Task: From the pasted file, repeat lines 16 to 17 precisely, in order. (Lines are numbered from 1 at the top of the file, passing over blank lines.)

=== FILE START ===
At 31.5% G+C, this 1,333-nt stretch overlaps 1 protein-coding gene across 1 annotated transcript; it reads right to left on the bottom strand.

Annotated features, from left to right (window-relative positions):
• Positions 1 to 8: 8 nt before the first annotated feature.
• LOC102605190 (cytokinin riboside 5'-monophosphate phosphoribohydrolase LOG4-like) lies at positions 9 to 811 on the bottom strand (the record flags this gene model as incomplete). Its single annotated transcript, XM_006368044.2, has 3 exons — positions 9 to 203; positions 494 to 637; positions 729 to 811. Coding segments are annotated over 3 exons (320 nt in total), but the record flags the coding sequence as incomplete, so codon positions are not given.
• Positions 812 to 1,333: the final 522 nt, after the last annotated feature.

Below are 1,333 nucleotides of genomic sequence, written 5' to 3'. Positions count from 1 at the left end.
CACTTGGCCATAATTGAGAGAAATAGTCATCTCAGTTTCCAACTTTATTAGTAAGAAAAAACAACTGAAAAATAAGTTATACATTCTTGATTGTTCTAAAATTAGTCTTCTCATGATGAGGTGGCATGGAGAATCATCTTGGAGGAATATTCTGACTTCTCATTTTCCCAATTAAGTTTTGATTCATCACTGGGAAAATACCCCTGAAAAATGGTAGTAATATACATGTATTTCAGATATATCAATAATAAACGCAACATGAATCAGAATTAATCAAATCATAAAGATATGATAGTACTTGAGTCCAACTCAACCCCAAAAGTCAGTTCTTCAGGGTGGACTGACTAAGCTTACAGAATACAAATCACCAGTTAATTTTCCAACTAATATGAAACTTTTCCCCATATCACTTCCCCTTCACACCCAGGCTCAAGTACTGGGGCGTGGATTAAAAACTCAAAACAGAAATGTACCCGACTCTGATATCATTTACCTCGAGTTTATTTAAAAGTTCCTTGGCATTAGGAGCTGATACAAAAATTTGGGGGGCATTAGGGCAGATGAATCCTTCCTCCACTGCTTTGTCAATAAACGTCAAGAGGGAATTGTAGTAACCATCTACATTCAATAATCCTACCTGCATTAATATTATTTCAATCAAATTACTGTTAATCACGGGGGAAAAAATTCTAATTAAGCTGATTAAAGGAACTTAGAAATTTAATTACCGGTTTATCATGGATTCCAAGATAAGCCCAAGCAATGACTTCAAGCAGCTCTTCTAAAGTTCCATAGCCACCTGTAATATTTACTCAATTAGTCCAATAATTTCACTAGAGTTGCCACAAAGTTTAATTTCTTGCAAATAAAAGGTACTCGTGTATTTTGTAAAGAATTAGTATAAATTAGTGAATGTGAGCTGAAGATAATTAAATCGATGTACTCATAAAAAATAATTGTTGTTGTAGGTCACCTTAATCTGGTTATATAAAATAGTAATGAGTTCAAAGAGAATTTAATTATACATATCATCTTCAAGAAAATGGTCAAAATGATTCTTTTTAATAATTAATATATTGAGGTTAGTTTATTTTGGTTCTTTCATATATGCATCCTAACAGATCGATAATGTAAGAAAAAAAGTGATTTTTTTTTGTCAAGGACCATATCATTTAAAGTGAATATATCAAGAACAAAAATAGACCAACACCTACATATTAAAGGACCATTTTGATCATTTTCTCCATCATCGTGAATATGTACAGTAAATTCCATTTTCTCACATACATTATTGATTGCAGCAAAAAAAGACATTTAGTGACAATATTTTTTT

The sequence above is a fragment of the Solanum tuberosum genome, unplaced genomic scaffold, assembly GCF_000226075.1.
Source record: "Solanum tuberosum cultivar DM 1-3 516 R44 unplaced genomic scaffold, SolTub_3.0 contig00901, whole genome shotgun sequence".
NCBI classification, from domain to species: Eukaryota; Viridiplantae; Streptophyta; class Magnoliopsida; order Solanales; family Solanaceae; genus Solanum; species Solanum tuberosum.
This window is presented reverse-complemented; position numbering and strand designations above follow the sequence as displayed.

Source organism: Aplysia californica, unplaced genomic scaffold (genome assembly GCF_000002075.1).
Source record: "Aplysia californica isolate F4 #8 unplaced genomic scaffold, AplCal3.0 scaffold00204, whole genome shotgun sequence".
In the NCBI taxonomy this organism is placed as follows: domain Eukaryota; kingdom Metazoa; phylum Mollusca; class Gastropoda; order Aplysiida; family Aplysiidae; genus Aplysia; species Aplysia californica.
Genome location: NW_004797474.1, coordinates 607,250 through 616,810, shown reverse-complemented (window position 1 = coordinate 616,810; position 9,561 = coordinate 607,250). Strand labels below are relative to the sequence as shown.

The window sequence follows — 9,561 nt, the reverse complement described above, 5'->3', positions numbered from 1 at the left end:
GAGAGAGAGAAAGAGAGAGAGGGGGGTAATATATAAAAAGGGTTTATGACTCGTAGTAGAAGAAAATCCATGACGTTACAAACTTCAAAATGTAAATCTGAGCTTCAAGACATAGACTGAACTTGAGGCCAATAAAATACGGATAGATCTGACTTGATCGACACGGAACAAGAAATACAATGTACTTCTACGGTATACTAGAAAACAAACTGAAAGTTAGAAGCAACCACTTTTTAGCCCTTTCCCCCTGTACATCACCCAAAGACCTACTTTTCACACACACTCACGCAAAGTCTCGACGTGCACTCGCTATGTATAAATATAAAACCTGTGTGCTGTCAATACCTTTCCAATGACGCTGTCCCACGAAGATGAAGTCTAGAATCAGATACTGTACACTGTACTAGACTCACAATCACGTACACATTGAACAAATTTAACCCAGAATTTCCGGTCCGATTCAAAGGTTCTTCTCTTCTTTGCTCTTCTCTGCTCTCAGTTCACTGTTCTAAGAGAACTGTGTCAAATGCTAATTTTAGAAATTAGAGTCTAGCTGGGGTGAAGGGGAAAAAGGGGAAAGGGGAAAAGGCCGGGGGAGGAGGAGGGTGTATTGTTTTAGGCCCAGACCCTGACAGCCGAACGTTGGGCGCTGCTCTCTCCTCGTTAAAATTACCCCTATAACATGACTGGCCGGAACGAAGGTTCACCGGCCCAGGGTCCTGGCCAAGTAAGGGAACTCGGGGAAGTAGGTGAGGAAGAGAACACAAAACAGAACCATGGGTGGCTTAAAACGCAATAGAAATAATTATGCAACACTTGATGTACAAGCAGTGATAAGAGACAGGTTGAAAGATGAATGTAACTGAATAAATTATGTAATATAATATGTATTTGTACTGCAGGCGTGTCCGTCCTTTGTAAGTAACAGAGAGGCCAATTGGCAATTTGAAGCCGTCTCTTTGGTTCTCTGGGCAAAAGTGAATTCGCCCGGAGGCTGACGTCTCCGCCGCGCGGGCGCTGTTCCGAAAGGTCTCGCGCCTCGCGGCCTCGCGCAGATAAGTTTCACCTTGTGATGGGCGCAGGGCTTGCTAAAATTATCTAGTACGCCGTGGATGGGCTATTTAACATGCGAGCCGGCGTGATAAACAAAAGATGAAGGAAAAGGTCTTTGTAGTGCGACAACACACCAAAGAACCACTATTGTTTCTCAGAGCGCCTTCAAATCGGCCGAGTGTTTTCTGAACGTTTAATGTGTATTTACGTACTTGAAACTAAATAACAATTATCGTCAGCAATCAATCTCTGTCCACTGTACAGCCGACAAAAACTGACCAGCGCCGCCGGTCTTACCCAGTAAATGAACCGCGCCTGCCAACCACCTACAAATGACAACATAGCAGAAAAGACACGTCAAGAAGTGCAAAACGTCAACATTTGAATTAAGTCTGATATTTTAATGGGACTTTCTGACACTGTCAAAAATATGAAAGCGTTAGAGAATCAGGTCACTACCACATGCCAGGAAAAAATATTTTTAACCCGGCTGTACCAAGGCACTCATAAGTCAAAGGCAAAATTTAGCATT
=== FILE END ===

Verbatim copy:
The window sequence follows — 9,561 nt, the reverse complement described above, 5'->3', positions numbered from 1 at the left end:
GAGAGAGAGAAAGAGAGAGAGGGGGGTAATATATAAAAAGGGTTTATGACTCGTAGTAGAAGAAAATCCATGACGTTACAAACTTCAAAATGTAAATCTGAGCTTCAAGACATAGACTGAACTTGAGGCCAATAAAATACGGATAGATCTGACTTGATCGACACGGAACAAGAAATACAATGTACTTCTACGGTATACTAGAAAACAAACTGAAAGTTAGAAGCAACCACTTTTTAGCCCTTTCCCCCTGTACATCACCCAAAGACCTACTTTTCACACACACTCACGCAAAGTCTCGACGTGCACTCGCTATGTATAAATATAAAACCTGTGTGCTGTCAATACCTTTCCAATGACGCTGTCCCACGAAGATGAAGTCTAGAATCAGATACTGTACACTGTACTAGACTCACAATCACGTACACATTGAACAAATTTAACCCAGAATTTCCGGTCCGATTCAAAGGTTCTTCTCTTCTTTGCTCTTCTCTGCTCTCAGTTCACTGTTCTAAGAGAACTGTGTCAAATGCTAATTTTAGAAATTAGAGTCTAGCTGGGGTGAAGGGGAAAAAGGGGAAAGGGGAAAAGGCCGGGGGAGGAGGAGGGTGTATTGTTTTAGGCCCAGACCCTGACAGCCGAACGTTGGGCGCTGCTCTCTCCTCGTTAAAATTACCCCTATAACATGACTGGCCGGAACGAAGGTTCACCGGCCCAGGGTCCTGGCCAAGTAAGGGAACTCGGGGAAGTAGGTGAGGAAGAGAACACAAAACAGAACCATGGGTGGCTTAAAACGCAATAGAAATAATTATGCAACACTTGATGTACAAGCAGTGATAAGAGACAGGTTGAAAGATGAATGTAACTGAATAAATTATGTAATATAATATGTATTTGTACTGCAGGCGTGTCCGTCCTTTGTAAGTAACAGAGAGGCCAATTGGCAATTTGAAGCCGTCTCTTTGGTTCTCTGGGCAAAAGTGAATTCGCCCGGAGGCTGACGTCTCCGCCGCGCGGGCGCTGTTCCGAAAGGTCTCGCGCCTCGCGGCCTCGCGCAGATAAGTTTCACCTTGTGATGGGCGCAGGGCTTGCTAAAATTATCTAGTACGCCGTGGATGGGCTATTTAACATGCGAGCCGGCGTGATAAACAAAAGATGAAGGAAAAGGTCTTTGTAGTGCGACAACACACCAAAGAACCACTATTGTTTCTCAGAGCGCCTTCAAATCGGCCGAGTGTTTTCTGAACGTTTAATGTGTATTTACGTACTTGAAACTAAATAACAATTATCGTCAGCAATCAATCTCTGTCCACTGTACAGCCGACAAAAACTGACCAGCGCCGCCGGTCTTACCCAGTAAATGAACCGCGCCTGCCAACCACCTACAAATGACAACATAGCAGAAAAGACACGTCAAGAAGTGCAAAACGTCAACATTTGAATTAAGTCTGATATTTTAATGGGACTTTCTGACACTGTCAAAAATATGAAAGCGTTAGAGAATCAGGTCACTACCACATGCCAGGAAAAAATATTTTTAACCCGGCTGTACCAAGGCACTCATAAGTCAAAGGCAAAATTTAGCATT